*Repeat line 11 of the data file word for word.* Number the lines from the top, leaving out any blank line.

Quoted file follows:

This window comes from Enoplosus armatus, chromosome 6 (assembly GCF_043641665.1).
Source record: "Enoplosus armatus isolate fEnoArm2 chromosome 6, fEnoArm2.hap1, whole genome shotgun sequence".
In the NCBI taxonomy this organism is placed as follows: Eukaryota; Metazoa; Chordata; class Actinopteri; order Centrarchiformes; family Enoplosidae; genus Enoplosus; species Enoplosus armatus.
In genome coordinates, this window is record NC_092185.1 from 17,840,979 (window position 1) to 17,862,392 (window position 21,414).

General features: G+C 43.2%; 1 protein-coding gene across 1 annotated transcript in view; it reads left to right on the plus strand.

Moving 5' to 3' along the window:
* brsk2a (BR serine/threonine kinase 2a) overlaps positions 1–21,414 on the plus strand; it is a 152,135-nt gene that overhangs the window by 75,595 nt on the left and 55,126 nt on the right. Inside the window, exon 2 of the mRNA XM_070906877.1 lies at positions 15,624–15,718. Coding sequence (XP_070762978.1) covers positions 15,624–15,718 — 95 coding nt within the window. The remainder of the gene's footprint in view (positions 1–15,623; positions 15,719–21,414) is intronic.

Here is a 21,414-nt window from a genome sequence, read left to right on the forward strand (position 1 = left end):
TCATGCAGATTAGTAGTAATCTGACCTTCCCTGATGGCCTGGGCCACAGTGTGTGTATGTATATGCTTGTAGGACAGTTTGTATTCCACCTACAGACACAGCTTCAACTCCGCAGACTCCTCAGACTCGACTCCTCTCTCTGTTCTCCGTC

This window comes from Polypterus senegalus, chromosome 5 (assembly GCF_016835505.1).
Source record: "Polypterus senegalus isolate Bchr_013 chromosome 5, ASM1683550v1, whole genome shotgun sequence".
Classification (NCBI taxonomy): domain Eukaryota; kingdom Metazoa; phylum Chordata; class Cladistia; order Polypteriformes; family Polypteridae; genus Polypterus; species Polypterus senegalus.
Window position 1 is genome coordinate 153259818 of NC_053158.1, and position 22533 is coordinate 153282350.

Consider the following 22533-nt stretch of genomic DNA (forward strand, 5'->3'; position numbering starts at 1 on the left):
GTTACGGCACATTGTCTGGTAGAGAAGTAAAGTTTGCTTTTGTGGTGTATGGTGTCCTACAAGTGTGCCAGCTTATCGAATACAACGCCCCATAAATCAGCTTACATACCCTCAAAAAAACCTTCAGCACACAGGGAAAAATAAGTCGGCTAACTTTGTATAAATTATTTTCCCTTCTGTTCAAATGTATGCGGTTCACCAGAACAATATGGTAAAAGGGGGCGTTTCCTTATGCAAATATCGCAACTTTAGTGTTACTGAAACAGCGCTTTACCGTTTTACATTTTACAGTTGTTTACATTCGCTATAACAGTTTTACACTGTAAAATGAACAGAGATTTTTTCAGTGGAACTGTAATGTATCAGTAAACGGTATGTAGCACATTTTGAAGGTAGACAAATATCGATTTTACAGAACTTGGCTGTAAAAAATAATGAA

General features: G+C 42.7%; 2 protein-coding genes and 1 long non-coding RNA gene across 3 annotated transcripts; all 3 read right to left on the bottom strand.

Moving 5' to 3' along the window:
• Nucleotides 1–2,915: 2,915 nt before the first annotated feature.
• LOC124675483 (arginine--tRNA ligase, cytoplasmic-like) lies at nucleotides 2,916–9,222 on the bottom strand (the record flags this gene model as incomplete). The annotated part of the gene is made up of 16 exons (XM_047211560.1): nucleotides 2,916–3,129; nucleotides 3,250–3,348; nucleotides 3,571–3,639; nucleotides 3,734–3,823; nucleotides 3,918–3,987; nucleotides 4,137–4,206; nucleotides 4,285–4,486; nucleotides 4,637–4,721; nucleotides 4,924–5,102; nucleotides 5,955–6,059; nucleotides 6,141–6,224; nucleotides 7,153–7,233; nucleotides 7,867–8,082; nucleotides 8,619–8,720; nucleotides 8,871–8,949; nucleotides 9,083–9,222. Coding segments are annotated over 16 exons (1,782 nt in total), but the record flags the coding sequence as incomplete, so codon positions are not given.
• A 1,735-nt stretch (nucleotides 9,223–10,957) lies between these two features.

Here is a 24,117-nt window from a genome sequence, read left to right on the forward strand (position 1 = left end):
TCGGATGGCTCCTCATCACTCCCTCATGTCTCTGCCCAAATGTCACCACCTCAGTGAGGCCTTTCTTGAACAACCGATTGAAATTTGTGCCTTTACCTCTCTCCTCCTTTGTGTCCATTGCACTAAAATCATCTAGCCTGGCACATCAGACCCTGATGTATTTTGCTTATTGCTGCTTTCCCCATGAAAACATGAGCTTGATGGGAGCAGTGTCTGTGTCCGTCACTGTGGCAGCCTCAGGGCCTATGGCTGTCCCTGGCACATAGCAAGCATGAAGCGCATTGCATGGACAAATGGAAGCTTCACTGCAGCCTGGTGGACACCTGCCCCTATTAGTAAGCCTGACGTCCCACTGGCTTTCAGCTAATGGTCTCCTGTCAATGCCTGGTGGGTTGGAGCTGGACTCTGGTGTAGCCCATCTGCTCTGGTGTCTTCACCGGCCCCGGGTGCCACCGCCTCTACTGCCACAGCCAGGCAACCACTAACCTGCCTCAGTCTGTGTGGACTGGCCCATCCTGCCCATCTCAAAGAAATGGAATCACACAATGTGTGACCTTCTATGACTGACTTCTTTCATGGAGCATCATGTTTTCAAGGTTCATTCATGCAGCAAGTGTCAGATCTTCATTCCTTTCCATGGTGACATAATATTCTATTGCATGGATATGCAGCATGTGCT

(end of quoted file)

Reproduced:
Source record: "Polypterus senegalus isolate Bchr_013 chromosome 5, ASM1683550v1, whole genome shotgun sequence".